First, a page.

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BMC Microbiol. 2008 Apr 23;8:67. doi: 10.1186/1471-2180-8-67.

Identification and molecular characterisation of a fibrinogen binding protein from Streptococcus iniae.

Author information

  • 1Aquatic Animal Health Laboratory, Centre for Marine Studies, The University of Queensland, St. Lucia, 4072, Australia. j.baiano@uq.edu.au



Binding of serum components by surface M-related proteins, encoded by the emm genes, in streptococci constitutes a major virulence factor in this important group of organisms. The present study demonstrates fibrinogen binding by S. iniae, a Lancefield non-typeable pathogen causing devastating fish losses in the aquaculture industry and an opportunistic pathogen of humans, and identifies the proteins involved and their encoding genes.


Fibrinogen binding by S. iniae significantly reduced respiratory burst activity of barramundi peritoneal macrophages in primary cultures compared to BSA-treated or untreated controls, indicating a potentially important role for fibrinogen binding cell-surface proteins in avoiding phagocytic attack in fish. We describe a novel emm-like gene, simA, encoding a 57 kDa fibrinogen binding M-like protein in S. iniae. These SiM proteins and their corresponding tetrameric structures from some sequevar types (approximately 230 kDa) bound fibrinogen in Western blots. simA was most closely related (32% identity) to the demA gene of S. dysgalactiae. Genome walking and sequencing determined the genetic organization of the simA region had similarities to the mgrC regulon in GCS and to S. uberis. Moreover, a putative multigene regulator, mgx was orientated in the opposite direction to the simA gene in common with S. uberis, but contrary to findings in GAS and GCS. In GAS, diversity among emm-genes and consequent diversity of their M-related proteins results in substantial antigenic variation. However, an extensive survey of S. iniae isolates from diverse geographic regions and hosts revealed only three variants of the gene, with one sequevar accounting for all but two of the 50 isolates analysed.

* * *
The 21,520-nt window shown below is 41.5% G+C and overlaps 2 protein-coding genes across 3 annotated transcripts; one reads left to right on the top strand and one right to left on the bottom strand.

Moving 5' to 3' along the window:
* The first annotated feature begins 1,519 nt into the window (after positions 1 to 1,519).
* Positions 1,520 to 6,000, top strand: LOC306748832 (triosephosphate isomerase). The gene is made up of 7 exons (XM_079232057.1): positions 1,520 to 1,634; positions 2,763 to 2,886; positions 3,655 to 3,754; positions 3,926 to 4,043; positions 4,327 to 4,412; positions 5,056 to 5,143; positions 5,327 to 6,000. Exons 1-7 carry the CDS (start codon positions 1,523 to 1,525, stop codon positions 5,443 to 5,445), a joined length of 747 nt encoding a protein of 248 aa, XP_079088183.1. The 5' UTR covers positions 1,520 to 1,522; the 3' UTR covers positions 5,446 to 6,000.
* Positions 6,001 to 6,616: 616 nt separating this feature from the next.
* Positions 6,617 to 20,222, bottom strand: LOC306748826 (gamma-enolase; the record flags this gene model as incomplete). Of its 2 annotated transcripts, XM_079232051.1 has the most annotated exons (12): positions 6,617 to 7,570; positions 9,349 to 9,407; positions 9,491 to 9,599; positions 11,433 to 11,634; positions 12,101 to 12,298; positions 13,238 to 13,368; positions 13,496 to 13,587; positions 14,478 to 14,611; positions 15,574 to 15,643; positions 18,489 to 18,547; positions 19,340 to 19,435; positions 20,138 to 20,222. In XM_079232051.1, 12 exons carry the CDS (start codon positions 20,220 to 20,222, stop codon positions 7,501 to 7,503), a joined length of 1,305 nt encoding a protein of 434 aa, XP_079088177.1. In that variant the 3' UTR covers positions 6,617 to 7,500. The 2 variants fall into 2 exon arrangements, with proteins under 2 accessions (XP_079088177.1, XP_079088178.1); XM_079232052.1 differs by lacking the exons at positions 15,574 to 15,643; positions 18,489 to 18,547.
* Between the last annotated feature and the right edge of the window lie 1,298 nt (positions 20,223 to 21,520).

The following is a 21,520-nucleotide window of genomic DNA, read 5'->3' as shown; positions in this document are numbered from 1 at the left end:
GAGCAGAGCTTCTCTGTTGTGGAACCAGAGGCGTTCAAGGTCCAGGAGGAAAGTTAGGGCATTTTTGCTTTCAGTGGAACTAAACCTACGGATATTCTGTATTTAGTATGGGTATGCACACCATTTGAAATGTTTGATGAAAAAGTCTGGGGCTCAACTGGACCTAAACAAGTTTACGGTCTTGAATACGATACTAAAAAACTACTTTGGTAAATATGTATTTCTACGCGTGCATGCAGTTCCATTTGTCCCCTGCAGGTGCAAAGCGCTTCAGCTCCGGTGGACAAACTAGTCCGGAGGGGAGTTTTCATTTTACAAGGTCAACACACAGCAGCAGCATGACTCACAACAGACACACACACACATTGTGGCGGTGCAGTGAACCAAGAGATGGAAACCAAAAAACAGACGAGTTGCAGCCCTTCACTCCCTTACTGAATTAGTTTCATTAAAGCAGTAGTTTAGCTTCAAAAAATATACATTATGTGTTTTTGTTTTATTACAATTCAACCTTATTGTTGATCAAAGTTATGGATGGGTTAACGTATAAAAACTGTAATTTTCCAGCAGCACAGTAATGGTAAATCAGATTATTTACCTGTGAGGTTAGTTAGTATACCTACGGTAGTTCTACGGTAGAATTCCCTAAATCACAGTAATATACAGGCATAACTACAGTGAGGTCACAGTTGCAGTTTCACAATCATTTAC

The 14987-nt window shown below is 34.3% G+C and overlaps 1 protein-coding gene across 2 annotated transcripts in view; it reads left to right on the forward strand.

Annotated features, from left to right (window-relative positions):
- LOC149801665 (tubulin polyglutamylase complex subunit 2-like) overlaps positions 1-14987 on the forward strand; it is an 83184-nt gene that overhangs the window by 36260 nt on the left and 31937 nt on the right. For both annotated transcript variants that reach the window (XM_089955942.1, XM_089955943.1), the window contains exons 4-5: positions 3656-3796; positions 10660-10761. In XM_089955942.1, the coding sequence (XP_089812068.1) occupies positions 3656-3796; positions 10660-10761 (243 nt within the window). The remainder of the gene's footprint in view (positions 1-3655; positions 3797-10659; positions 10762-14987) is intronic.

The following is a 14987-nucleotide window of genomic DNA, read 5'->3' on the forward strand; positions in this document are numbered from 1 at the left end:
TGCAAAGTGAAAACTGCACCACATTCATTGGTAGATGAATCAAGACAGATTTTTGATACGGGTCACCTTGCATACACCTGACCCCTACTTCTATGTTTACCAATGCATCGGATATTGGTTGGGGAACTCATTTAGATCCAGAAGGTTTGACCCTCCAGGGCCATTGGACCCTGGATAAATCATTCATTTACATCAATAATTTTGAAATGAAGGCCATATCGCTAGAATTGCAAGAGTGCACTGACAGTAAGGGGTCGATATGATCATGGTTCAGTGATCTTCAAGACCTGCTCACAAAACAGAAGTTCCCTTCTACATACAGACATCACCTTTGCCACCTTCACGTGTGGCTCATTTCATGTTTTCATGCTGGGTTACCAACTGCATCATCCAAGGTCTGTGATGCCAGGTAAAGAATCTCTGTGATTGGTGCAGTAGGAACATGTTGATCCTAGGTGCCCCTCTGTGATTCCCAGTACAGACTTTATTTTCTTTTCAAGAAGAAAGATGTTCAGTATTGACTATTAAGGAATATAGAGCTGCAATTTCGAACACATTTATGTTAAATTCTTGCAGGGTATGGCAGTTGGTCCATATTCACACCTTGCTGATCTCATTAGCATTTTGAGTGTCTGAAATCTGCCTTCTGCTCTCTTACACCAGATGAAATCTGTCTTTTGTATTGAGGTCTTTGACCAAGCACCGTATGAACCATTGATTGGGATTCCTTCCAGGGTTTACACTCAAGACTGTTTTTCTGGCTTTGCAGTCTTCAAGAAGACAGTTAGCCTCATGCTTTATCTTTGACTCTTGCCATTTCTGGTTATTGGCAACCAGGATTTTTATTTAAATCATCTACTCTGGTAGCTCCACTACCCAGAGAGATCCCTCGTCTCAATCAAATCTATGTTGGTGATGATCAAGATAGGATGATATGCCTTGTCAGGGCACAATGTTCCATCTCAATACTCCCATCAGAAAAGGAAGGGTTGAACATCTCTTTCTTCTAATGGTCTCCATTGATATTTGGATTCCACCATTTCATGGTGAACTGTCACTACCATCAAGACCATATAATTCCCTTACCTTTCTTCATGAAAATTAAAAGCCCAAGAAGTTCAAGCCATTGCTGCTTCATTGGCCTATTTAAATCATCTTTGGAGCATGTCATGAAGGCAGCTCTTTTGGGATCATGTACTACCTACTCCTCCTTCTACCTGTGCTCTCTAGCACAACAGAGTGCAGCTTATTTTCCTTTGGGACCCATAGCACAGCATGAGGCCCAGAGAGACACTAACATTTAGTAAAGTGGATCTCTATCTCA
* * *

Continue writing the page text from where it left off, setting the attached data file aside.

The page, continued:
These proteins play a role in avoiding oxidative attack by phagocytic cells during infection of fish by S. iniae, but genetic diversity amongst these key surface proteins has not yet arisen. This lack of diversity coupled with a functional role in macrophage resistance suggests that these proteins may constitute important targets for future vaccines against S. iniae in fish.

[PubMed - indexed for MEDLINE]
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